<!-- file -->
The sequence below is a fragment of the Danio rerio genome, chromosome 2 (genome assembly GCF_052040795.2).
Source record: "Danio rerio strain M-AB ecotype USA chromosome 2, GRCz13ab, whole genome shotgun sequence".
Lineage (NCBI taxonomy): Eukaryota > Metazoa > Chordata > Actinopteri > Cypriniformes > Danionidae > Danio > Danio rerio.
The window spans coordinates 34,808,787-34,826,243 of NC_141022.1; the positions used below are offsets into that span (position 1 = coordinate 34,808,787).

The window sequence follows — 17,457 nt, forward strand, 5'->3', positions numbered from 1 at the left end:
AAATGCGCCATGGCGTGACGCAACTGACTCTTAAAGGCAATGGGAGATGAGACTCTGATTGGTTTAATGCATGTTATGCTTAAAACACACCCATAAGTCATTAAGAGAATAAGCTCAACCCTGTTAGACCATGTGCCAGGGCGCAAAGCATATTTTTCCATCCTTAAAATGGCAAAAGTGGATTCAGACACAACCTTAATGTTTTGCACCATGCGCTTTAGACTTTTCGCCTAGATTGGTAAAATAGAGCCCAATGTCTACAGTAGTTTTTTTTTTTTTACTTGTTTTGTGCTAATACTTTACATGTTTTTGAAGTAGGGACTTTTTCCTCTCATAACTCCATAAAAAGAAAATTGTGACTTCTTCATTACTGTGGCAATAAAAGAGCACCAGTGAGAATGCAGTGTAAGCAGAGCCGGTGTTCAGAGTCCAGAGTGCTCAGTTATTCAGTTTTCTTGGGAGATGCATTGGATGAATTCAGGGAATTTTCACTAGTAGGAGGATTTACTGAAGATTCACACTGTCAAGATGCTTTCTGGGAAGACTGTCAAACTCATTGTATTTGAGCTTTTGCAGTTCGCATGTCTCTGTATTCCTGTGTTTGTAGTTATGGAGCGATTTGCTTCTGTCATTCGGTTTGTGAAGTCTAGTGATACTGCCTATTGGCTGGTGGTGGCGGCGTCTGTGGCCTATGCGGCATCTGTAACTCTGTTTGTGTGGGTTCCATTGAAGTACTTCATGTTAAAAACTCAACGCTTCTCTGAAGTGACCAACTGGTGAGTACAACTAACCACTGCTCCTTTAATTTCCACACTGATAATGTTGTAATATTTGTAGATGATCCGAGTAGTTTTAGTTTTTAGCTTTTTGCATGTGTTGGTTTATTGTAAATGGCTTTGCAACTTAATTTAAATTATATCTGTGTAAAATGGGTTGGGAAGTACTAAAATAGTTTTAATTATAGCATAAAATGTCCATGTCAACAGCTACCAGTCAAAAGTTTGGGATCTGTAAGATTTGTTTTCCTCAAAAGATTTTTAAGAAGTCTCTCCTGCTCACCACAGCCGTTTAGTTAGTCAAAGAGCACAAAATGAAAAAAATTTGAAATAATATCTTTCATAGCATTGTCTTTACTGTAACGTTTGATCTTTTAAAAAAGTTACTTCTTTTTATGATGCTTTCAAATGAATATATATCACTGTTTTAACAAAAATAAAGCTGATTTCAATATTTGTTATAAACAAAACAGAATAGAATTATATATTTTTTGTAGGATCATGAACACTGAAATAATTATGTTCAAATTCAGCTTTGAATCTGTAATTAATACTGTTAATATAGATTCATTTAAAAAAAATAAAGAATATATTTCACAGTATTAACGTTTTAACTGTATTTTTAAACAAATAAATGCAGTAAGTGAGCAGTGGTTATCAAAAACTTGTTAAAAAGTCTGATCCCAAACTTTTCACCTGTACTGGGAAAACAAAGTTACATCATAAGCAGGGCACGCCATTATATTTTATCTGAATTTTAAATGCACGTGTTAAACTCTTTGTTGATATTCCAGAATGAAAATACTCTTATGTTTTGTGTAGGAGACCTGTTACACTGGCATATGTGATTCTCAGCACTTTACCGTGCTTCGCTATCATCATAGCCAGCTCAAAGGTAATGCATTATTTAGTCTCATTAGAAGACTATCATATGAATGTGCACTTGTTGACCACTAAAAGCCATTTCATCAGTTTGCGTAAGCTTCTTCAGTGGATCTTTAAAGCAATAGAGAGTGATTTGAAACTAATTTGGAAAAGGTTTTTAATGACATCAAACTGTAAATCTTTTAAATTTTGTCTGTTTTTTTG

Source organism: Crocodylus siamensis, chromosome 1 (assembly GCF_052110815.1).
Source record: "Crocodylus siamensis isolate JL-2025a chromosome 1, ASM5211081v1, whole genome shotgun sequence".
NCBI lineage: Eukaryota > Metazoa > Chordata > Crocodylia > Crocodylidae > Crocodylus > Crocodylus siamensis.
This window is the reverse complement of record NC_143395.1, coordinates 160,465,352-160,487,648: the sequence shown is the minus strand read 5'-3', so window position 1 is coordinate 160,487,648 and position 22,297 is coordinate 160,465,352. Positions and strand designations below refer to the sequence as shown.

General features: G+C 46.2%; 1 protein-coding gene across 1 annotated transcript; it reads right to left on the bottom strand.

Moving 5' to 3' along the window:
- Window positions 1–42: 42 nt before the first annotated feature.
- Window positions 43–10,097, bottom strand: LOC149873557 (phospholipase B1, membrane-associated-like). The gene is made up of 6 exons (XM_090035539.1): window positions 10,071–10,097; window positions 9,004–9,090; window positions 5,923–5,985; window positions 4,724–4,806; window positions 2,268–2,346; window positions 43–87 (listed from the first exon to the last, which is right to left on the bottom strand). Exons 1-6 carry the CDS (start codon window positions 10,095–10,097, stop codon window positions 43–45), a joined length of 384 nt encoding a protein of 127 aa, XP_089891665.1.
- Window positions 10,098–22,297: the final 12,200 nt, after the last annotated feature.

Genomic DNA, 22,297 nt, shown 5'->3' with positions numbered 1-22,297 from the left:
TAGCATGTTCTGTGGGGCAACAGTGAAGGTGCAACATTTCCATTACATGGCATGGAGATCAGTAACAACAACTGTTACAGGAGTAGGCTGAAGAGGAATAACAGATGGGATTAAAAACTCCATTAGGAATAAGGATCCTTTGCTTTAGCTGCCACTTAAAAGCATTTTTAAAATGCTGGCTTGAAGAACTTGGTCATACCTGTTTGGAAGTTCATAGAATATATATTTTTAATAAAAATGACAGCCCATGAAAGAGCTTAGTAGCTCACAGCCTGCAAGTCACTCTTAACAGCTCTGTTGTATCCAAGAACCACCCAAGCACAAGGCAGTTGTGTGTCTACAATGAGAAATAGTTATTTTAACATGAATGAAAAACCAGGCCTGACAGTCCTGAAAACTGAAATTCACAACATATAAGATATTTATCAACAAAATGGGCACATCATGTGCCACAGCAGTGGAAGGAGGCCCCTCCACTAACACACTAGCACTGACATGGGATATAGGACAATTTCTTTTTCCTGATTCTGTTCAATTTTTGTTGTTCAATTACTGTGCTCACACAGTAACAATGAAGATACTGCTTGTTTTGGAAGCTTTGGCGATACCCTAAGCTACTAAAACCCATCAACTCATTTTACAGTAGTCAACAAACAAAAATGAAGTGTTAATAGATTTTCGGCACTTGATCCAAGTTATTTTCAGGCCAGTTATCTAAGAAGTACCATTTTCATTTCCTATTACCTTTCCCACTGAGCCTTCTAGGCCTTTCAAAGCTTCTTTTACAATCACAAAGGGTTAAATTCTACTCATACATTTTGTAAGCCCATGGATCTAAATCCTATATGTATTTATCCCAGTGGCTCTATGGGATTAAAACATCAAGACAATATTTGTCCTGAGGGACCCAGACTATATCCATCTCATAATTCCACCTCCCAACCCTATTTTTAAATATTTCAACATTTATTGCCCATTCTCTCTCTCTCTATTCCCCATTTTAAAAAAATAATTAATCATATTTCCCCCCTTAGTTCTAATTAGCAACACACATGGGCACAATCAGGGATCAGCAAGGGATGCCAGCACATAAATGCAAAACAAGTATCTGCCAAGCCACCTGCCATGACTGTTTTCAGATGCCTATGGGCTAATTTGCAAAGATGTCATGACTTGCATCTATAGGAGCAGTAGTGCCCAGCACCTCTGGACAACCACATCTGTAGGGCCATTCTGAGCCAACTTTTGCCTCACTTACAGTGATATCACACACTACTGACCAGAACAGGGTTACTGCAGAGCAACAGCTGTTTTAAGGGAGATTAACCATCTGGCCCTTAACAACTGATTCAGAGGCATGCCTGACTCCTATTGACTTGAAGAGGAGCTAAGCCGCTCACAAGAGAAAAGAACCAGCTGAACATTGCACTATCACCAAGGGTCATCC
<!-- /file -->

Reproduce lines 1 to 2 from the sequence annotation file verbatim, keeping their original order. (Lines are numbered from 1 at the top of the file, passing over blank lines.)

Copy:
The sequence below is a fragment of the Danio rerio genome, chromosome 2 (genome assembly GCF_052040795.2).
Source record: "Danio rerio strain M-AB ecotype USA chromosome 2, GRCz13ab, whole genome shotgun sequence".